The psychedelic subculture mutated into a number of streams that went further underground, continuing their own dynamic forms of experimentation and covert cultural practices to the present day. Meanwhile, government-approved research remained totally halted until the late 80s and early 90s, when it slowly began to re-emerge thanks to the efforts of a handful of tireless, passionately dedicated scientists, therapists and advocates, whose story Pollan tells. That research has regained momentum in the last decade with more human clinical trials underway, most notably those at Johns Hopkins and NYU. These trials have focused on often-intractable problems, such as reducing death anxiety in terminal patients and addressing PTSD, depression and addiction. The trials have yielded extremely positive, tantalizing results, which Pollan describes in detail, but so far they have been administered to very small samples of patients and will need far more expansion and confirmation before penetrating into the medical mainstream.

Quite a bit of the story about the emergence, interruption and rebirth of this field of inquiry has been previously recounted in a number of books, but Pollan’s overview of this fascinating and very colorful history is useful because it is up-to-date, impeccably researched, and fairly comprehensive—and he has no axe to grind. He lays out the facts he has ascertained even-handedly and fairly so an unacquainted reader will get a very clear sense of how these substances emerged, the great promise they showed in early experiments, studies and trials, the personalities involved, the problems that arose, and the current status of research. Pollan also explains what the neuroscientists who have studied psychedelics’ direct impact on the brain have found, and the range of hypotheses that are now offering possible explanations for the powerful temporary effects these drugs have on the psyche.


Pollan’s multi-decade history of the therapeutic uses of psychedelics and reportage on current neuroscience regarding their effects are central components of his text, constituting roughly half the book. This history is important and valuable to recount, will be of great interest to many people and is essential to this tome’s structure and mission. Perhaps because I was already familiar with that history, the other major component of the book, the personal stories of psychedelic experiences, was even more compelling for me. Pollan interviewed scores of people who had taken part in past and contemporary “psychedelics-aided therapy” trials to get their subjective accounts of what transpired and the lasting effects of their experiences. There are quite a few powerful accounts of life-changing shifts in perspective that get to the heart of how humans seem to blossom when they are able to feel a connection to something greater than themselves and tamp down the dominance of the ego. The psychedelic experience is well known to be impossible to do justice to in conventional language (“ineffable” comes up a lot), as trippers are frequently known to emerge spouting platitudes about universal love or incoherent babble, but Pollan understands this problem full well. Nevertheless, he was able to get profoundly moving testimonies from his interviewees. He has the courage to use his eloquence to engage with seeming platitudes in order to delve into the hard-to-define mystical impulses these experiences so often trigger.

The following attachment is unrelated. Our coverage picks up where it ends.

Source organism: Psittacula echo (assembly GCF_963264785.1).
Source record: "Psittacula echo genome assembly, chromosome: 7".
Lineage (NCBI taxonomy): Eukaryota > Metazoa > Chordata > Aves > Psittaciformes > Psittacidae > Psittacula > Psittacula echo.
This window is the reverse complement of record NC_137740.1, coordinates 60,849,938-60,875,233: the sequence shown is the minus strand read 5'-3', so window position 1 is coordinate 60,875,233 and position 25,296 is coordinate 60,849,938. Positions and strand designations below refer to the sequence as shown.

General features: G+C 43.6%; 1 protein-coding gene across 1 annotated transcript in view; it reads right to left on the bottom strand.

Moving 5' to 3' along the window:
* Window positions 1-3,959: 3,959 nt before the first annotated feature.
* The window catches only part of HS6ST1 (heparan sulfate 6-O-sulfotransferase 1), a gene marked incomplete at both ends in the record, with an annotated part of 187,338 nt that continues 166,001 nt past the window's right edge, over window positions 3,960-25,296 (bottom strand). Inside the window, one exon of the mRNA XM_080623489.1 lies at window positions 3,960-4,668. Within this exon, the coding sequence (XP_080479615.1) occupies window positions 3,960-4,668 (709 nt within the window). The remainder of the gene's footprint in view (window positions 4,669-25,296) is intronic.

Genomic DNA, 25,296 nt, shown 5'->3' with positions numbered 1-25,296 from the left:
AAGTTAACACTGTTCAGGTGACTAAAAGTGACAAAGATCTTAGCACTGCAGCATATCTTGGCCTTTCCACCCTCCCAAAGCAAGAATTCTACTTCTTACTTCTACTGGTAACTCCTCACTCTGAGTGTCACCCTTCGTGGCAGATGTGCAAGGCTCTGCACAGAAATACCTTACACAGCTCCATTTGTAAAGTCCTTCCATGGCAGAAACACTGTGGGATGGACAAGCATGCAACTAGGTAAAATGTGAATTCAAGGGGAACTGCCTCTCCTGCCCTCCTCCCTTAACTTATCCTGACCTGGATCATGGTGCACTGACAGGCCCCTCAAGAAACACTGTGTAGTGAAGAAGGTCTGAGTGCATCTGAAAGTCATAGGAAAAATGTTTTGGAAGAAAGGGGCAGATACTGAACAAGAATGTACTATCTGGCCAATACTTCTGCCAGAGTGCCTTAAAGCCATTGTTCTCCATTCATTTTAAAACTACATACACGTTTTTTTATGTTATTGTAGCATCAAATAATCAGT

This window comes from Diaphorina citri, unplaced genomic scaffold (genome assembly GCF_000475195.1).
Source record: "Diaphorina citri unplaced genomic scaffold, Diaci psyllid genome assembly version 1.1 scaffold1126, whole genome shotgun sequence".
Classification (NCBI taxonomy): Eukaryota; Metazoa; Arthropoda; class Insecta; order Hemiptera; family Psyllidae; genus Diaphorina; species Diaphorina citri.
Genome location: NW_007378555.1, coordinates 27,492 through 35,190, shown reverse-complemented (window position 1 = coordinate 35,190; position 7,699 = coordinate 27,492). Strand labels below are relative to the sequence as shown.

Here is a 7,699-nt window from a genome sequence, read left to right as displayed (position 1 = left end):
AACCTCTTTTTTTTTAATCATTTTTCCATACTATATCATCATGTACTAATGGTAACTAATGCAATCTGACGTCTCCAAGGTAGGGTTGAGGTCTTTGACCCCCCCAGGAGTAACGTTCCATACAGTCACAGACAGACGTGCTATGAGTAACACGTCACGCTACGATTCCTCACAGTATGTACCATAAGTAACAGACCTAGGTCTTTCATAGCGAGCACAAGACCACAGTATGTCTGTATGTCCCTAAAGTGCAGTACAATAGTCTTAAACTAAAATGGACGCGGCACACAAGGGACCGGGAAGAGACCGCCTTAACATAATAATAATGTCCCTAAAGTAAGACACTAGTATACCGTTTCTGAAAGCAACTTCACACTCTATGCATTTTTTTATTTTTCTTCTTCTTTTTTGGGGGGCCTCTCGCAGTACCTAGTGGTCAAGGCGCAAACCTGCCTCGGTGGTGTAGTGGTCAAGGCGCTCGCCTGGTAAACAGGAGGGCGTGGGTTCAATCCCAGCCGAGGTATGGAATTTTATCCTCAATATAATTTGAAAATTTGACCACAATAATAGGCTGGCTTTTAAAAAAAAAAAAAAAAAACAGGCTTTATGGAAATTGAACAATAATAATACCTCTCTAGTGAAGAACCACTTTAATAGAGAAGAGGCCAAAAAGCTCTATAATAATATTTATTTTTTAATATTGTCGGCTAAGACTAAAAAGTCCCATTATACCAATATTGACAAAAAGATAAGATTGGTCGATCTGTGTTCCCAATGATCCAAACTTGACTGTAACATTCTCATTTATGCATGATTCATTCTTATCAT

By far the most compelling and entertaining part of the book, for me, was Pollan’s reporting on his own forays into the psychedelic realm. He understood early on in the project, quite correctly, that this was one domain in which one really can’t speak authoritatively without some direct experience, so he took it upon himself to trip on several substances in a variety of contexts to wrestle with the potential benefits and risks of the drugs in question in the subjective laboratory of his own mind.